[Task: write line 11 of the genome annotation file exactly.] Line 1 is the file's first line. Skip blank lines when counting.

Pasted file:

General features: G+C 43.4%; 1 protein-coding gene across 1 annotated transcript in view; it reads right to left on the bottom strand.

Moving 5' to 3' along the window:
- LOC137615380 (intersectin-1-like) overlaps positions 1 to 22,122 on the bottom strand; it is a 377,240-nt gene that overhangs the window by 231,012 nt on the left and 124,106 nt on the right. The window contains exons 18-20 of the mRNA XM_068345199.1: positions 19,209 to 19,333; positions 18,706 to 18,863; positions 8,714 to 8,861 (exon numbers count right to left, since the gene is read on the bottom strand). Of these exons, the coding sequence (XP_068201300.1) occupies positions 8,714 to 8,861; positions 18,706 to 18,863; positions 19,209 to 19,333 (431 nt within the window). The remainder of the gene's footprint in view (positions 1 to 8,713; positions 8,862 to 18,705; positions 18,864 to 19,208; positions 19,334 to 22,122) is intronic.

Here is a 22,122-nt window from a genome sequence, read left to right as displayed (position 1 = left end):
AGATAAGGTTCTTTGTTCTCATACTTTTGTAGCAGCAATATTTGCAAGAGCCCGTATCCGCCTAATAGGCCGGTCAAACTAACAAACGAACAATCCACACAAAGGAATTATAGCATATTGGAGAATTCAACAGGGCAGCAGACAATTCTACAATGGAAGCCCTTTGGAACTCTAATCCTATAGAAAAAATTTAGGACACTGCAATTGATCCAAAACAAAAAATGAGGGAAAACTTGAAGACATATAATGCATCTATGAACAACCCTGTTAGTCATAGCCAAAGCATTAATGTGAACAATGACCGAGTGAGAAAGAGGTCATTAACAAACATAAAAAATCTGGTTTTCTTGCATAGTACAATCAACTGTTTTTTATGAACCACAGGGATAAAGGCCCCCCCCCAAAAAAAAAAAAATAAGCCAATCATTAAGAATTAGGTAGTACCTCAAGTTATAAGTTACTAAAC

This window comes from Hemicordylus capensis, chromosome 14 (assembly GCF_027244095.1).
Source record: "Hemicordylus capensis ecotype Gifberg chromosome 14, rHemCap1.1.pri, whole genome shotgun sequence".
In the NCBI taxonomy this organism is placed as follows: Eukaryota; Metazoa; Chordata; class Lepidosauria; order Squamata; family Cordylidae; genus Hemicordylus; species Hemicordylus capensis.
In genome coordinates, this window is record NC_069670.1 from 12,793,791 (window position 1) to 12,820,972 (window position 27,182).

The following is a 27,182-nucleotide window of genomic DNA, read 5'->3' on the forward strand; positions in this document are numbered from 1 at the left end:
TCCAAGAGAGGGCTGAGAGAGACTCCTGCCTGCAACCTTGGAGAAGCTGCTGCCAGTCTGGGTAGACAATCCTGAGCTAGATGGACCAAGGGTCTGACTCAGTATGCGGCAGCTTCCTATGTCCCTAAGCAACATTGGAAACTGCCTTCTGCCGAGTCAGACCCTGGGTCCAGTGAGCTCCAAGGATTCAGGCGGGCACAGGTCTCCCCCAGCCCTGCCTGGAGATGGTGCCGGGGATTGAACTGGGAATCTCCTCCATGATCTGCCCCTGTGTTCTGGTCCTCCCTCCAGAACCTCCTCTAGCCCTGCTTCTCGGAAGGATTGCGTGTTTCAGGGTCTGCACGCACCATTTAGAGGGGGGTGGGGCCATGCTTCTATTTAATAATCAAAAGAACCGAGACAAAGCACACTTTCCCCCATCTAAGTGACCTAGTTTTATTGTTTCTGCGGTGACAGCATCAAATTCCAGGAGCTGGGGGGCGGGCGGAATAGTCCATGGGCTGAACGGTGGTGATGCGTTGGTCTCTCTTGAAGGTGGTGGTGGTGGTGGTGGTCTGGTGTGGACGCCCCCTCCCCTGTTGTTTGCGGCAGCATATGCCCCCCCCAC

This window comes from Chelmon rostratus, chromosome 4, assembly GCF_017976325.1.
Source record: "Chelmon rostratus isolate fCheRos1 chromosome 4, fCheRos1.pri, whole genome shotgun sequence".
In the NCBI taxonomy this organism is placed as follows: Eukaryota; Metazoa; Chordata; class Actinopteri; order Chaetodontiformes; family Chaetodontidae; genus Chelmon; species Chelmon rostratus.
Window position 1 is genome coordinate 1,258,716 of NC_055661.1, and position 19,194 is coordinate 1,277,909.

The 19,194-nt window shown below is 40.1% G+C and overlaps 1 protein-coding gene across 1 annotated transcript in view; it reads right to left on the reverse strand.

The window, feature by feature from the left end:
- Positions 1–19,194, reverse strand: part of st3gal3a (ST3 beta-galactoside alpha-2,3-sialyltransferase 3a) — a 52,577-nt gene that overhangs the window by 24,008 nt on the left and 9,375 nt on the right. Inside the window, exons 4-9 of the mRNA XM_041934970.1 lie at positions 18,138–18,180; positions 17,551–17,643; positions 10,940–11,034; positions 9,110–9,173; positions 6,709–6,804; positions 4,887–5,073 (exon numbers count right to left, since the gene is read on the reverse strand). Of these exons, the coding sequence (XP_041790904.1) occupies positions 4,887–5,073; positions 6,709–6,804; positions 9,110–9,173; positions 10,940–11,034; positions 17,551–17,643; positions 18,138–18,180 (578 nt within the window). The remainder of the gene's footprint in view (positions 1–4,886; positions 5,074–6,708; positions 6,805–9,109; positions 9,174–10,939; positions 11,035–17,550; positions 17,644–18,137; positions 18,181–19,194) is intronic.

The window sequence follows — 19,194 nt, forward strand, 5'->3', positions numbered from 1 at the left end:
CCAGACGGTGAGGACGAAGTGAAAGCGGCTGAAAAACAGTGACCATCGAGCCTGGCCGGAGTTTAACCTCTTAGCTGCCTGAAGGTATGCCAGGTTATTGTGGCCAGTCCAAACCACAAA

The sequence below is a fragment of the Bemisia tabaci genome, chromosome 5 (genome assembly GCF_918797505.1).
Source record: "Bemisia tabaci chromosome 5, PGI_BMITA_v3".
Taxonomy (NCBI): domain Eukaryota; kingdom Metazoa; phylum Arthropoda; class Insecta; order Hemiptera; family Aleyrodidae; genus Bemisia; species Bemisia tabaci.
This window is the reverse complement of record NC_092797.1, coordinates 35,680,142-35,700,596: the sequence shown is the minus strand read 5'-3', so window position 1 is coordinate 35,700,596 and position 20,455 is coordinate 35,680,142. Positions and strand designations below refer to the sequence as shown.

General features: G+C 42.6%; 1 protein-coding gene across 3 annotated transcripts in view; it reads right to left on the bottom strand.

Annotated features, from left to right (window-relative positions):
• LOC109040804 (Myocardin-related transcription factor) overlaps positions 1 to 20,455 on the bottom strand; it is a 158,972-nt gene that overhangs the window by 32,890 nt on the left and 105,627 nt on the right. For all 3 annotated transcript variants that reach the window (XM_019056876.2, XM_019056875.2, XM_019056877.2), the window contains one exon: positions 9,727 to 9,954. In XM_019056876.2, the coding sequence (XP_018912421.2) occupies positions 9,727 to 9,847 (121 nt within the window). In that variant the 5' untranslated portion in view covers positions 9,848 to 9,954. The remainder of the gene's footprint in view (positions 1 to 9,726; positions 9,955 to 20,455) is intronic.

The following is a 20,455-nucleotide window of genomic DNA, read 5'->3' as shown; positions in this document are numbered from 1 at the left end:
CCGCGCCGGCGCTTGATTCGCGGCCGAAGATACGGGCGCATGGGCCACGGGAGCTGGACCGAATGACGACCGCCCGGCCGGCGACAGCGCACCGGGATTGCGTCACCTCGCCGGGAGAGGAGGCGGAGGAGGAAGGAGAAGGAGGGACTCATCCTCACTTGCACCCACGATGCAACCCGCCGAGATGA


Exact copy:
TCCAAGAGAGGGCTGAGAGAGACTCCTGCCTGCAACCTTGGAGAAGCTGCTGCCAGTCTGGGTAGACAATCCTGAGCTAGATGGACCAAGGGTCTGACTCAGTATGCGGCAGCTTCCTATGTCCCTAAGCAACATTGGAAACTGCCTTCTGCCGAGTCAGACCCTGGGTCCAGTGAGCTCCAAGGATTCAGGCGGGCACAGGTCTCCCCCAGCCCTGCCTGGAGATGGTGCCGGGGATTGAACTGGGAATCTCCTCCATGATCTGCCCCTGTGTTCTGGTCCTCCCTCCAGAACCTCCTCTAGCCCTGCTTCTCGGAAGGATTGCGTGTTTCAGGGTCTGCACGCACCATTTAGAGGGGGGTGGGGCCATGCTTCTATTTAATAATCAAAAGAACCGAGACAAAGCACACTTTCCCCCATCTAAGTGACCTAGTTTTATTGTTTCTGCGGTGACAGCATCAAATTCCAGGAGCTGGGGGGCGGGCGGAATAGTCCATGGGCTGAACGGTGGTGATGCGTTGGTCTCTCTTGAAGGTGGTGGTGGTGGTGGTGGTCTGGTGTGGACGCCCCCTCCCCTGTTGTTTGCGGCAGCATATGCCCCCCCCAC